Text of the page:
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Geographical indications

A geographical indication (GI) is a distinctive sign used to identify a product whose quality, reputation or other such characteristics relate to its geographical origin.

EU trade policy and geographical indications

The EU supports better protection of geographical indications internationally due to the increasing number of violations throughout the world. The EU is active in multilateral and bilateral negotiations protecting EU geographical indications.

The EU's agricultural product quality policy

Geographical indication handbook

The EU’s GI handbook helps EU producers to assert their rights and protect their geographical indications outside Europe.

Geographical Indications and TRIPS: 10 Years Later… A Roadmap for EU GI holders to get protection in other WTO Members.

Part one explains the rules of international treaties, in particular the TRIPS (trade-related aspects of intellectual property rights) agreement. It also examines the role of EU bilateral agreements.

Part two contains examples of difficulties that EU producers encounter protecting their GI names outside the EU. It also provides recommendations and suggestions for producers to protect their names outside the EU.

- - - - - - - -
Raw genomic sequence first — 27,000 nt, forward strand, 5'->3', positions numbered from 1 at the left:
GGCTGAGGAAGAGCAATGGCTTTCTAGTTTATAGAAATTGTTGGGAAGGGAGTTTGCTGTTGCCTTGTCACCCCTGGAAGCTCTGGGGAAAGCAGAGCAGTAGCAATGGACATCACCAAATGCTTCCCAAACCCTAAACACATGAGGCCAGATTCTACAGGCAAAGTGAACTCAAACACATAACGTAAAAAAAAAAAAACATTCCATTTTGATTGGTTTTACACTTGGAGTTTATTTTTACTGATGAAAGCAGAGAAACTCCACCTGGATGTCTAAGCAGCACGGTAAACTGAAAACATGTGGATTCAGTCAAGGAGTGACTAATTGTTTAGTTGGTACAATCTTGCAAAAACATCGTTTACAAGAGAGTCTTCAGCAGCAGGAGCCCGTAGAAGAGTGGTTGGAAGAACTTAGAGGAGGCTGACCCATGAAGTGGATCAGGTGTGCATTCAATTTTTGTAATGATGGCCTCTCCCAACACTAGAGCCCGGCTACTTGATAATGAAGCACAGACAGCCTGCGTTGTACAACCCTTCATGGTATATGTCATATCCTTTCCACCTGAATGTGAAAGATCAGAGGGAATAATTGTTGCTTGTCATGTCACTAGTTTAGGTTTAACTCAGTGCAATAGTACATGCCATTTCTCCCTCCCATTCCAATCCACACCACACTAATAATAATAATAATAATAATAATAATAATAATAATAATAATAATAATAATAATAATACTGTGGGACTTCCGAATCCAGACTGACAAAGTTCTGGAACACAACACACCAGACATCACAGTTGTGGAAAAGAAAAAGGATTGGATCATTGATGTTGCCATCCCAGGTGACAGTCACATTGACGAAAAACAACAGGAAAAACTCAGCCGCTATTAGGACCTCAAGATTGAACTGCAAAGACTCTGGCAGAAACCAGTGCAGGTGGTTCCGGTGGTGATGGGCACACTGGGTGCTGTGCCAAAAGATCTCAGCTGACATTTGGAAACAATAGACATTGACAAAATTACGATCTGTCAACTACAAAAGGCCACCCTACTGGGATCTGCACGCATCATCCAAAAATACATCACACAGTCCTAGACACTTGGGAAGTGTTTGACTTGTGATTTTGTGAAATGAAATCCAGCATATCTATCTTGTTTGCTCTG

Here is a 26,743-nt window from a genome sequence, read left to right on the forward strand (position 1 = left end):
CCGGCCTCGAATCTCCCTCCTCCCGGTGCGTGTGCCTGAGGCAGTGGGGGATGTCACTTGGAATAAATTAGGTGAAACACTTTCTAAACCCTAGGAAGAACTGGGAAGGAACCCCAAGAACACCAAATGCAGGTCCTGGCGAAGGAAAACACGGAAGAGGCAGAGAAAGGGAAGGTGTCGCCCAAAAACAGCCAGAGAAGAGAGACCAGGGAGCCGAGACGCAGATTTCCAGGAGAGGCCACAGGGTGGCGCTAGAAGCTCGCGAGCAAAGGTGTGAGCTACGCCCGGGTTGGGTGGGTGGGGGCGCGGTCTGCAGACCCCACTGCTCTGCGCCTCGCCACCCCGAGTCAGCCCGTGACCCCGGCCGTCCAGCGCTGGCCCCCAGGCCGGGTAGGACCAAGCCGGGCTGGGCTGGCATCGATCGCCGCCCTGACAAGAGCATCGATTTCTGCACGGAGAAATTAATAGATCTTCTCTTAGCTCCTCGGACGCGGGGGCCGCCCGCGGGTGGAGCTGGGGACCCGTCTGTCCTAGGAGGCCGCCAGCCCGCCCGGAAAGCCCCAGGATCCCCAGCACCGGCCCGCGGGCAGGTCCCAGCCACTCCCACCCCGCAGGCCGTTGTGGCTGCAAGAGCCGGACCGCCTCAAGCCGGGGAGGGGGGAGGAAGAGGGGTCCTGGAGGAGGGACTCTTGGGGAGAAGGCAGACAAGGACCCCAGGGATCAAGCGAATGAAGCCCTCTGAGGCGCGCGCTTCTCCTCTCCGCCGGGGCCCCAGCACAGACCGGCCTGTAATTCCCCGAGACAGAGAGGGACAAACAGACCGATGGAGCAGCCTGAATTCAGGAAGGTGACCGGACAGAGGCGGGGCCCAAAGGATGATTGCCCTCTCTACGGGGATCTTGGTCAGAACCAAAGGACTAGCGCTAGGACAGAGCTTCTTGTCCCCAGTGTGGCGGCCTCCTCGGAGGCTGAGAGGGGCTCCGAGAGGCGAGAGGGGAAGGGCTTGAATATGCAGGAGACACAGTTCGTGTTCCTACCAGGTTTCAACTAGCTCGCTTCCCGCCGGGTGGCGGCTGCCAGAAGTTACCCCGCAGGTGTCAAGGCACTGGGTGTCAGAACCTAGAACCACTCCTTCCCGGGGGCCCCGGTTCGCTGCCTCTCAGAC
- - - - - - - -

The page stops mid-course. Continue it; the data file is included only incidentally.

At a multilateral level

The WTO’s 1994 agreement on intellectual property contains a section on geographical indications. It enhances their protection and extends it to more countries than previous international agreements.

The EU is one of the main supporters of negotiations on geographical indications in the WTO’s Doha Development Agenda.

Negotiations have included establishing an international register for geographical indications and the extending the protection currently granted to wines and spirits to all products.

At a bilateral level

The EU negotiates GI protection under two different agreements: specific 'standalone' agreements on GIs and broader trade agreements.

Two civil dialogue groups advise the EU's agriculture department on geographical indications in international trade:

While a system using geographical indications to protect many kinds of food products has been in place for a long time, there is currently no EU-wide system of protection via geographical indications for non-agricultural products.

Geographical indication policy within the EU

More on geographical indications

Geographical indications for:

World Trade Organization and Geographical Indications

Geographical Indications Gateway - Information on GI laws, treaties, committees, and symposiums

World Intellectual Property Organization Lex - Search for national laws on intellectual property rights, including GIs